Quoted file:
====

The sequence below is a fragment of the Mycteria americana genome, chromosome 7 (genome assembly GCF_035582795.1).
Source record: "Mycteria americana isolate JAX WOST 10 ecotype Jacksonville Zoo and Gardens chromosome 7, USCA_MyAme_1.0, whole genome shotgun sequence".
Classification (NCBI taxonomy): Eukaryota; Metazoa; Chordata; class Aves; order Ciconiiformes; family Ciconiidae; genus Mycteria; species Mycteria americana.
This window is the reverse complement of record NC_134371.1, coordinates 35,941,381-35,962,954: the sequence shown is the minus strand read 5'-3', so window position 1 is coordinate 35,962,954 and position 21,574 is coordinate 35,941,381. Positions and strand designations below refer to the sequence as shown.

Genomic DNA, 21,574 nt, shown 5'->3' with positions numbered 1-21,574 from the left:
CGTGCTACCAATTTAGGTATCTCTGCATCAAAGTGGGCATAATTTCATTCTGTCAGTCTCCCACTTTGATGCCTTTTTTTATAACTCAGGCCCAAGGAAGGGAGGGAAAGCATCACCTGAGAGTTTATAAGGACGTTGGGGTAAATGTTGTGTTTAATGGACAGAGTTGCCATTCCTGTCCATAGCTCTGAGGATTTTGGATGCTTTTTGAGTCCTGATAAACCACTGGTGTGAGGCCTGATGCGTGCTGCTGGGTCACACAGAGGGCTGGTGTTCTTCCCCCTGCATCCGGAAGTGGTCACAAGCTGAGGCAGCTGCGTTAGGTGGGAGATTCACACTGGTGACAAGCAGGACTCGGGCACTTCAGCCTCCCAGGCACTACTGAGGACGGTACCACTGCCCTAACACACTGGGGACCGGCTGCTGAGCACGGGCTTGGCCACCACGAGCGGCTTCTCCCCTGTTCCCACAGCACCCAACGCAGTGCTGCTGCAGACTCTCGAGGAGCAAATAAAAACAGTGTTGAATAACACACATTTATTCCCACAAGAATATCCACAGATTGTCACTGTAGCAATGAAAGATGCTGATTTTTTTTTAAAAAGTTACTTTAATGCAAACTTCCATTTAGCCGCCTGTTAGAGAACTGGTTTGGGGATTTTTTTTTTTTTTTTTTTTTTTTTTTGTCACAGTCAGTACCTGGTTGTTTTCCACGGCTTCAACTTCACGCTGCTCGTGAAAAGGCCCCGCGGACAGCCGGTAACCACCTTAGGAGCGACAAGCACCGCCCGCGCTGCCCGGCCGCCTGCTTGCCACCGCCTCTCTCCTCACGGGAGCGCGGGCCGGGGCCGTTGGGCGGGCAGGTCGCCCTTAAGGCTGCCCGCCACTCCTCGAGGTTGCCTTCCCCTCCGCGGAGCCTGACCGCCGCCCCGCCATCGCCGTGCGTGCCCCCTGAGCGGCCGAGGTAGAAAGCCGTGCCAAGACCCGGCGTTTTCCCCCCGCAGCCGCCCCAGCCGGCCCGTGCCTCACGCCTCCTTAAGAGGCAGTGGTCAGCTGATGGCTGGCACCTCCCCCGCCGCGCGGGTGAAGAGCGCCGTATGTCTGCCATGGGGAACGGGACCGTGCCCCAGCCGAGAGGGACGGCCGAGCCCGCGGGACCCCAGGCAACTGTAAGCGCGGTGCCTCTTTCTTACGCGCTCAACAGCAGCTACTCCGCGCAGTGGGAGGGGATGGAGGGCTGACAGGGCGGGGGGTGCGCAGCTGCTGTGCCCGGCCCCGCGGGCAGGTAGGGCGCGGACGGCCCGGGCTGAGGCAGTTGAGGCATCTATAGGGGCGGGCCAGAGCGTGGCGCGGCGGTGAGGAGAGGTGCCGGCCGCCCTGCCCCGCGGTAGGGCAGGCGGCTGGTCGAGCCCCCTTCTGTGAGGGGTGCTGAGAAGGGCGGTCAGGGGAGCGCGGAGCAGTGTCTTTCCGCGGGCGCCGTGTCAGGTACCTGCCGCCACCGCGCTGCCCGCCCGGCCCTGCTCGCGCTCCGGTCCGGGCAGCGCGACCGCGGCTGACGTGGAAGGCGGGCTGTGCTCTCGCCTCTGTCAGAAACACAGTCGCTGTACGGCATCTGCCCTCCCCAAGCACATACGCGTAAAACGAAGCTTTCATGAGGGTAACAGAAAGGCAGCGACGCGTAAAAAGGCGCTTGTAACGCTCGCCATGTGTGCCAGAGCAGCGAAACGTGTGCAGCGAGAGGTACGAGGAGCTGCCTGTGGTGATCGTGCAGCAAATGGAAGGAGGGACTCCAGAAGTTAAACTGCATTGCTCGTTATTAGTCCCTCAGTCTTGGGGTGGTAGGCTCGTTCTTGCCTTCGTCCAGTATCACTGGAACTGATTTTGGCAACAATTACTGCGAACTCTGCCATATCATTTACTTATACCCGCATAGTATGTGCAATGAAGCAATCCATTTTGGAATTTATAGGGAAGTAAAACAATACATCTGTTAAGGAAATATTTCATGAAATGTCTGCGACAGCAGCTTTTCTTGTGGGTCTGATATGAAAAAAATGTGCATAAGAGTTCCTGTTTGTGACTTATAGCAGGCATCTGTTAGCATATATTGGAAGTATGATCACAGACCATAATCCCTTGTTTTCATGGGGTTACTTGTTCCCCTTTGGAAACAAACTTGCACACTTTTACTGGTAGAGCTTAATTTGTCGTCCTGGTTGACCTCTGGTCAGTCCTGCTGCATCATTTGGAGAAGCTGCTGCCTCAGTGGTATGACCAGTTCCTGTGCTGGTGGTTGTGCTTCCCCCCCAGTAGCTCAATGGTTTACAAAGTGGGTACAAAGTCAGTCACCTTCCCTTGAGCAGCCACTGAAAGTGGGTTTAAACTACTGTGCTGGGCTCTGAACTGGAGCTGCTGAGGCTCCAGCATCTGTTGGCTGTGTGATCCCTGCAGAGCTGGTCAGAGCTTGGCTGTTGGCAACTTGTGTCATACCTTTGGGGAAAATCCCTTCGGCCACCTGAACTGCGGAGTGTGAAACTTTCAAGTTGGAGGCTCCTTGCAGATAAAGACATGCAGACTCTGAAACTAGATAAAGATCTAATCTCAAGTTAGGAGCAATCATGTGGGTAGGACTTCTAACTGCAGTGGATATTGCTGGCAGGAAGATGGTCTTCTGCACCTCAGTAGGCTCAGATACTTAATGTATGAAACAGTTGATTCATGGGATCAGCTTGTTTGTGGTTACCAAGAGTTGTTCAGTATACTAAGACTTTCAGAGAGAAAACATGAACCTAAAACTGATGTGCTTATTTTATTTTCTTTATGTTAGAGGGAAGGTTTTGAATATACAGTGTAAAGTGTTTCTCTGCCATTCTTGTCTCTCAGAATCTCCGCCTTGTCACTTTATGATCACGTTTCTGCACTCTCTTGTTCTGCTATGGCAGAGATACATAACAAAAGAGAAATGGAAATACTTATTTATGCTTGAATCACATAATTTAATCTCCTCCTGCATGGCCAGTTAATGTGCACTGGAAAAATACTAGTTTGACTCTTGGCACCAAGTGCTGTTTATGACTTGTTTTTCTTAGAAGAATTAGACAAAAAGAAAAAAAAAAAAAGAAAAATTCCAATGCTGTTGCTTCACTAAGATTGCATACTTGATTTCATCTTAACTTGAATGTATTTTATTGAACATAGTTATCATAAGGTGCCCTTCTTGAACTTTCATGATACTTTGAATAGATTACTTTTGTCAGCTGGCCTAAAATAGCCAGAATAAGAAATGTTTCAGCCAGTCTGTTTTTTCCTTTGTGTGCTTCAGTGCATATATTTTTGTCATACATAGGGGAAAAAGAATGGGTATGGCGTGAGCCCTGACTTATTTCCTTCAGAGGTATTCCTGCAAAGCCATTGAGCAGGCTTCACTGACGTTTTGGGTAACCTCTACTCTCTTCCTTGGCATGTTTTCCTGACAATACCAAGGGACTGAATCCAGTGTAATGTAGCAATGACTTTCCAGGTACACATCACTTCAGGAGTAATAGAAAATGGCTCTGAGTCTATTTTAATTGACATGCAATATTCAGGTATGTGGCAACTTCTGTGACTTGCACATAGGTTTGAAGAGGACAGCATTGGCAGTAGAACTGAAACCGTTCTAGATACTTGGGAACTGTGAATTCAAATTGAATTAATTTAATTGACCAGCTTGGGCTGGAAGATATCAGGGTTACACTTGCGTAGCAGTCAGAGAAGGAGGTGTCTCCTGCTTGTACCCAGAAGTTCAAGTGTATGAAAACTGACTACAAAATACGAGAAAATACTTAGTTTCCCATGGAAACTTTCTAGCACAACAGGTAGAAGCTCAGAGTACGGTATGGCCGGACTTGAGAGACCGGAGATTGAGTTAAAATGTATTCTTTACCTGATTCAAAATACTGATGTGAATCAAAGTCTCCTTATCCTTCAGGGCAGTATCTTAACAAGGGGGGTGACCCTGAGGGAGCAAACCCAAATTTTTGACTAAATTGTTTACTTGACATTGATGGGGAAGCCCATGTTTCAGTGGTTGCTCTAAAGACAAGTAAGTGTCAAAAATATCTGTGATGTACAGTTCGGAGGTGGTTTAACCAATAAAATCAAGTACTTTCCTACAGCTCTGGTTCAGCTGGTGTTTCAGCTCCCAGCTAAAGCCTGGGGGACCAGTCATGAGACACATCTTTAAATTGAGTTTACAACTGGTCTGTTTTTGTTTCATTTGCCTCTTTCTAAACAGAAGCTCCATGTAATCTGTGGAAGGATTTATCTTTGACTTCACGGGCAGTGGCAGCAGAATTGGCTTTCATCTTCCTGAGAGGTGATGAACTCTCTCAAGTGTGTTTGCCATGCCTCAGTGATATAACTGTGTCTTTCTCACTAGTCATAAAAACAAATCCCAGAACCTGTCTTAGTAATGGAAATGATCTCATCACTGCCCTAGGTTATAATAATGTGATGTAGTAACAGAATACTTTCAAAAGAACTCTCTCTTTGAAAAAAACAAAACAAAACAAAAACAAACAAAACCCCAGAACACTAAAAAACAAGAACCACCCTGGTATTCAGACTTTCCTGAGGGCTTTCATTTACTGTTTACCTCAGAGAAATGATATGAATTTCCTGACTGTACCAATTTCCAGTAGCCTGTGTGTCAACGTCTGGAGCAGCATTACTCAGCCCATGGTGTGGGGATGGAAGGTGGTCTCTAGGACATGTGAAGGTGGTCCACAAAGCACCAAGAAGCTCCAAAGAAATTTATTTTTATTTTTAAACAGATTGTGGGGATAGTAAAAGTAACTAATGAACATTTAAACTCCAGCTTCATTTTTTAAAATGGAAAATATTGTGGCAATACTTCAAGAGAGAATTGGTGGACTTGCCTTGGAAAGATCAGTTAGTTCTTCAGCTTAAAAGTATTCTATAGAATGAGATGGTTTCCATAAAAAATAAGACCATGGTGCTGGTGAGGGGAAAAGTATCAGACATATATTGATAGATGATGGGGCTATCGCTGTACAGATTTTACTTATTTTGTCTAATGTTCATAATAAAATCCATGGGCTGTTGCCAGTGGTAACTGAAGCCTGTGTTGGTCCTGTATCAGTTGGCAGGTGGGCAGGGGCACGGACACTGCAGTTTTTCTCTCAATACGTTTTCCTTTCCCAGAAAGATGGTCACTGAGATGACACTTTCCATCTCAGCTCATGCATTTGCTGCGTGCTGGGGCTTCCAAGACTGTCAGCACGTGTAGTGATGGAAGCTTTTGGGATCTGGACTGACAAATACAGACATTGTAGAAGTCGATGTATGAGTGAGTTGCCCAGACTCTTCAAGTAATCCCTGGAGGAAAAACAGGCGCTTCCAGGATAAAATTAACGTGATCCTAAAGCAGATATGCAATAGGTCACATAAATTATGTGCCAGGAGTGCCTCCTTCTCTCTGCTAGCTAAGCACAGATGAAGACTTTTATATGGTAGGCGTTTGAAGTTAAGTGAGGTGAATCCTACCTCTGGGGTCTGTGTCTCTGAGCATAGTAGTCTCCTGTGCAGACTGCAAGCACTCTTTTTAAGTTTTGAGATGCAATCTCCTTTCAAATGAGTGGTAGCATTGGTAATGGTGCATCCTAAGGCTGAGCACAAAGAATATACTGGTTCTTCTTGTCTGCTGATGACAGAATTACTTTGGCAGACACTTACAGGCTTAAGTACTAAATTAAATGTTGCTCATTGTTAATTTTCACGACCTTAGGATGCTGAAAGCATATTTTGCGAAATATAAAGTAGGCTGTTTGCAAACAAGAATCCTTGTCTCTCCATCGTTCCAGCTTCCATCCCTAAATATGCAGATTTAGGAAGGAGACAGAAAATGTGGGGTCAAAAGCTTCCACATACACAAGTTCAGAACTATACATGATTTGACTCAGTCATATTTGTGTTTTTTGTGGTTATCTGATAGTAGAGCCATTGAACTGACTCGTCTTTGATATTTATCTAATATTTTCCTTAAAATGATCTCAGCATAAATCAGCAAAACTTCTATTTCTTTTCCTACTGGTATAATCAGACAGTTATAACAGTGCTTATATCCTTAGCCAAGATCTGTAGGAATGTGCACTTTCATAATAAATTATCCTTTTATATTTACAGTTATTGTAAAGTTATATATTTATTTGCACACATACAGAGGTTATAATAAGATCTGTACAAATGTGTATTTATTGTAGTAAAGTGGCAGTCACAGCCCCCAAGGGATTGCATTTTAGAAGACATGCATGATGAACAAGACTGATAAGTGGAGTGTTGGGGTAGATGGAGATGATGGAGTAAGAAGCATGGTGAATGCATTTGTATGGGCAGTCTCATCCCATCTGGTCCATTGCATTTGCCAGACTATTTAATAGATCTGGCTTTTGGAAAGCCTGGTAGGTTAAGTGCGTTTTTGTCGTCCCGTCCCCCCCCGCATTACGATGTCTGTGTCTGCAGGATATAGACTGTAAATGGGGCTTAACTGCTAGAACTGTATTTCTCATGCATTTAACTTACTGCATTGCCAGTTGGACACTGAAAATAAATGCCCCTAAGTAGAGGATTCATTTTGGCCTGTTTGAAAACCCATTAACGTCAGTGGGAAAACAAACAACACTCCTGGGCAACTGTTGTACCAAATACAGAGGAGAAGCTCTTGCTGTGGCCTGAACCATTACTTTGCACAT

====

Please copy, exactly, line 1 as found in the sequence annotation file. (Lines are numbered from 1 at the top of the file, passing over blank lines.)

The sequence below is a fragment of the Mycteria americana genome, chromosome 7 (genome assembly GCF_035582795.1).